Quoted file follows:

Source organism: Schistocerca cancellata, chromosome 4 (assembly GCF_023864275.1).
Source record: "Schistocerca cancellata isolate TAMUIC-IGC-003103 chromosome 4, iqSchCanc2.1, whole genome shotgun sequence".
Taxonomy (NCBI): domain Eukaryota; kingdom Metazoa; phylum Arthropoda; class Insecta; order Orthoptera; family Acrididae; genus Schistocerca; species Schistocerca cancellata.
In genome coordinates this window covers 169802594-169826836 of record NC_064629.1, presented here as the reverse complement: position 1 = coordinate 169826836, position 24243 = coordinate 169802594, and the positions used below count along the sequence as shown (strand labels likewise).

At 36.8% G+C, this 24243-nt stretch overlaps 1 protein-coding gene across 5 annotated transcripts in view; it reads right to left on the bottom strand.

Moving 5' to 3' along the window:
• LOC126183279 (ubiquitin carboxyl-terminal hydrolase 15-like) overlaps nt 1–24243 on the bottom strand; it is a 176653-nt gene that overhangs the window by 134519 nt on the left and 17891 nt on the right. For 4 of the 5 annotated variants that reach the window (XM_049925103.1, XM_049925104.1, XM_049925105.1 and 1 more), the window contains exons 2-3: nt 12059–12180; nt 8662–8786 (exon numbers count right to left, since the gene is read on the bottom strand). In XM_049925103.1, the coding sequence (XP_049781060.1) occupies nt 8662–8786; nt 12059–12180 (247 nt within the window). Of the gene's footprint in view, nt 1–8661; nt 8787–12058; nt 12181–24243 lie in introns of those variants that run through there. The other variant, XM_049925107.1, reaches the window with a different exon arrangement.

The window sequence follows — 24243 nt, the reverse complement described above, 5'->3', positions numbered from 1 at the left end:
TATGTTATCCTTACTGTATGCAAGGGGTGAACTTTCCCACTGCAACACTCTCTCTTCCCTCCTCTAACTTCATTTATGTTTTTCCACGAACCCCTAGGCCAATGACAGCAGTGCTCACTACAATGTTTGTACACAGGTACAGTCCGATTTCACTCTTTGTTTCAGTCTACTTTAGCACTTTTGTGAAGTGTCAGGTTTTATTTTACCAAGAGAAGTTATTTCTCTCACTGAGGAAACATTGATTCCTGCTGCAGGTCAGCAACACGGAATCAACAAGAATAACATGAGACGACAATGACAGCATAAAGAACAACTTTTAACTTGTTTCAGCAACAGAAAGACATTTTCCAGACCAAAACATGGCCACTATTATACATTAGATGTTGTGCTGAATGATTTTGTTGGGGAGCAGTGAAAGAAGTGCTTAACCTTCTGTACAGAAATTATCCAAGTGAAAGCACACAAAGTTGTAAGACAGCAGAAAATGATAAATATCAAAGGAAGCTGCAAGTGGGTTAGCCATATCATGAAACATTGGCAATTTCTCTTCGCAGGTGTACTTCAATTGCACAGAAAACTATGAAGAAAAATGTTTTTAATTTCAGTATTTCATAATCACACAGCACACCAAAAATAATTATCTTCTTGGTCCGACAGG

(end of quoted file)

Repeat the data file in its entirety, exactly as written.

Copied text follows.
Source organism: Schistocerca cancellata, chromosome 4 (assembly GCF_023864275.1).
Source record: "Schistocerca cancellata isolate TAMUIC-IGC-003103 chromosome 4, iqSchCanc2.1, whole genome shotgun sequence".
Taxonomy (NCBI): domain Eukaryota; kingdom Metazoa; phylum Arthropoda; class Insecta; order Orthoptera; family Acrididae; genus Schistocerca; species Schistocerca cancellata.
In genome coordinates this window covers 169802594-169826836 of record NC_064629.1, presented here as the reverse complement: position 1 = coordinate 169826836, position 24243 = coordinate 169802594, and the positions used below count along the sequence as shown (strand labels likewise).

At 36.8% G+C, this 24243-nt stretch overlaps 1 protein-coding gene across 5 annotated transcripts in view; it reads right to left on the bottom strand.

Moving 5' to 3' along the window:
• LOC126183279 (ubiquitin carboxyl-terminal hydrolase 15-like) overlaps nt 1–24243 on the bottom strand; it is a 176653-nt gene that overhangs the window by 134519 nt on the left and 17891 nt on the right. For 4 of the 5 annotated variants that reach the window (XM_049925103.1, XM_049925104.1, XM_049925105.1 and 1 more), the window contains exons 2-3: nt 12059–12180; nt 8662–8786 (exon numbers count right to left, since the gene is read on the bottom strand). In XM_049925103.1, the coding sequence (XP_049781060.1) occupies nt 8662–8786; nt 12059–12180 (247 nt within the window). Of the gene's footprint in view, nt 1–8661; nt 8787–12058; nt 12181–24243 lie in introns of those variants that run through there. The other variant, XM_049925107.1, reaches the window with a different exon arrangement.

The window sequence follows — 24243 nt, the reverse complement described above, 5'->3', positions numbered from 1 at the left end:
TATGTTATCCTTACTGTATGCAAGGGGTGAACTTTCCCACTGCAACACTCTCTCTTCCCTCCTCTAACTTCATTTATGTTTTTCCACGAACCCCTAGGCCAATGACAGCAGTGCTCACTACAATGTTTGTACACAGGTACAGTCCGATTTCACTCTTTGTTTCAGTCTACTTTAGCACTTTTGTGAAGTGTCAGGTTTTATTTTACCAAGAGAAGTTATTTCTCTCACTGAGGAAACATTGATTCCTGCTGCAGGTCAGCAACACGGAATCAACAAGAATAACATGAGACGACAATGACAGCATAAAGAACAACTTTTAACTTGTTTCAGCAACAGAAAGACATTTTCCAGACCAAAACATGGCCACTATTATACATTAGATGTTGTGCTGAATGATTTTGTTGGGGAGCAGTGAAAGAAGTGCTTAACCTTCTGTACAGAAATTATCCAAGTGAAAGCACACAAAGTTGTAAGACAGCAGAAAATGATAAATATCAAAGGAAGCTGCAAGTGGGTTAGCCATATCATGAAACATTGGCAATTTCTCTTCGCAGGTGTACTTCAATTGCACAGAAAACTATGAAGAAAAATGTTTTTAATTTCAGTATTTCATAATCACACAGCACACCAAAAATAATTATCTTCTTGGTCCGACAGG